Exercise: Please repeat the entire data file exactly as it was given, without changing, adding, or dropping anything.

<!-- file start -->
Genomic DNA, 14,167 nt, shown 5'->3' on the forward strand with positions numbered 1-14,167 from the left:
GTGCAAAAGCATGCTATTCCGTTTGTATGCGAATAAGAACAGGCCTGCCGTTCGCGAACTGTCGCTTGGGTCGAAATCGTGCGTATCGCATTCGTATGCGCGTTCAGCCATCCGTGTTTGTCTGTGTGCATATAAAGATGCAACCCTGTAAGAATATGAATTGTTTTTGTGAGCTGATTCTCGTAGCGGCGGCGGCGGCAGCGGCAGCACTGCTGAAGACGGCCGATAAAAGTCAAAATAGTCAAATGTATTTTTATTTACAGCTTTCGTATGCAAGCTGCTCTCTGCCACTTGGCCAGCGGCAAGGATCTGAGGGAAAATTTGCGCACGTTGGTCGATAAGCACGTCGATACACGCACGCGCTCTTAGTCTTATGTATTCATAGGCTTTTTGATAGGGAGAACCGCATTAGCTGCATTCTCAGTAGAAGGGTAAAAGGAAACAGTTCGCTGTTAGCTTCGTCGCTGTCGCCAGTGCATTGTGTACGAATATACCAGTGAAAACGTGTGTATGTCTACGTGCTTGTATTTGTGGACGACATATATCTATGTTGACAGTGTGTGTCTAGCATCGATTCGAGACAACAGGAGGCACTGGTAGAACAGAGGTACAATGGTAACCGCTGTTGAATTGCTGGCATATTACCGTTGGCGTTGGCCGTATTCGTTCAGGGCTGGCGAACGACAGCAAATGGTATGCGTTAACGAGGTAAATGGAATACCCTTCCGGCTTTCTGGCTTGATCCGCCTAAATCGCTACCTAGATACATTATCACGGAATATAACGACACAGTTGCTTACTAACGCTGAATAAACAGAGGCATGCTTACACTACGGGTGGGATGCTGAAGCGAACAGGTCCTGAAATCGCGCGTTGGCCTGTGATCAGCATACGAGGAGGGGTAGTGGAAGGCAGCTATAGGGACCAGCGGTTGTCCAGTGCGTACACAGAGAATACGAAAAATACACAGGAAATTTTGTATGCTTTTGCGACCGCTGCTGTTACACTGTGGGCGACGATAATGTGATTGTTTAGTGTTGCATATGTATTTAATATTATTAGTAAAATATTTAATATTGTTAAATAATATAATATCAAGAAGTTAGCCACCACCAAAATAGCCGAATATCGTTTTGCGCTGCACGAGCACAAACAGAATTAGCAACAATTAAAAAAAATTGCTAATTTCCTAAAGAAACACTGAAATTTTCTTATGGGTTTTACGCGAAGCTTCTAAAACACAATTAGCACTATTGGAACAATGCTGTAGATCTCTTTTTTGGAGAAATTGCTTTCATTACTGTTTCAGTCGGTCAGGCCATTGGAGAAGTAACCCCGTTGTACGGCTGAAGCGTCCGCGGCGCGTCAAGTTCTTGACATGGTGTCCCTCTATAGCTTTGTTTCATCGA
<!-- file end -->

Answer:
Genomic DNA, 14,167 nt, shown 5'->3' on the forward strand with positions numbered 1-14,167 from the left:
GTGCAAAAGCATGCTATTCCGTTTGTATGCGAATAAGAACAGGCCTGCCGTTCGCGAACTGTCGCTTGGGTCGAAATCGTGCGTATCGCATTCGTATGCGCGTTCAGCCATCCGTGTTTGTCTGTGTGCATATAAAGATGCAACCCTGTAAGAATATGAATTGTTTTTGTGAGCTGATTCTCGTAGCGGCGGCGGCGGCAGCGGCAGCACTGCTGAAGACGGCCGATAAAAGTCAAAATAGTCAAATGTATTTTTATTTACAGCTTTCGTATGCAAGCTGCTCTCTGCCACTTGGCCAGCGGCAAGGATCTGAGGGAAAATTTGCGCACGTTGGTCGATAAGCACGTCGATACACGCACGCGCTCTTAGTCTTATGTATTCATAGGCTTTTTGATAGGGAGAACCGCATTAGCTGCATTCTCAGTAGAAGGGTAAAAGGAAACAGTTCGCTGTTAGCTTCGTCGCTGTCGCCAGTGCATTGTGTACGAATATACCAGTGAAAACGTGTGTATGTCTACGTGCTTGTATTTGTGGACGACATATATCTATGTTGACAGTGTGTGTCTAGCATCGATTCGAGACAACAGGAGGCACTGGTAGAACAGAGGTACAATGGTAACCGCTGTTGAATTGCTGGCATATTACCGTTGGCGTTGGCCGTATTCGTTCAGGGCTGGCGAACGACAGCAAATGGTATGCGTTAACGAGGTAAATGGAATACCCTTCCGGCTTTCTGGCTTGATCCGCCTAAATCGCTACCTAGATACATTATCACGGAATATAACGACACAGTTGCTTACTAACGCTGAATAAACAGAGGCATGCTTACACTACGGGTGGGATGCTGAAGCGAACAGGTCCTGAAATCGCGCGTTGGCCTGTGATCAGCATACGAGGAGGGGTAGTGGAAGGCAGCTATAGGGACCAGCGGTTGTCCAGTGCGTACACAGAGAATACGAAAAATACACAGGAAATTTTGTATGCTTTTGCGACCGCTGCTGTTACACTGTGGGCGACGATAATGTGATTGTTTAGTGTTGCATATGTATTTAATATTATTAGTAAAATATTTAATATTGTTAAATAATATAATATCAAGAAGTTAGCCACCACCAAAATAGCCGAATATCGTTTTGCGCTGCACGAGCACAAACAGAATTAGCAACAATTAAAAAAAATTGCTAATTTCCTAAAGAAACACTGAAATTTTCTTATGGGTTTTACGCGAAGCTTCTAAAACACAATTAGCACTATTGGAACAATGCTGTAGATCTCTTTTTTGGAGAAATTGCTTTCATTACTGTTTCAGTCGGTCAGGCCATTGGAGAAGTAACCCCGTTGTACGGCTGAAGCGTCCGCGGCGCGTCAAGTTCTTGACATGGTGTCCCTCTATAGCTTTGTTTCATCGA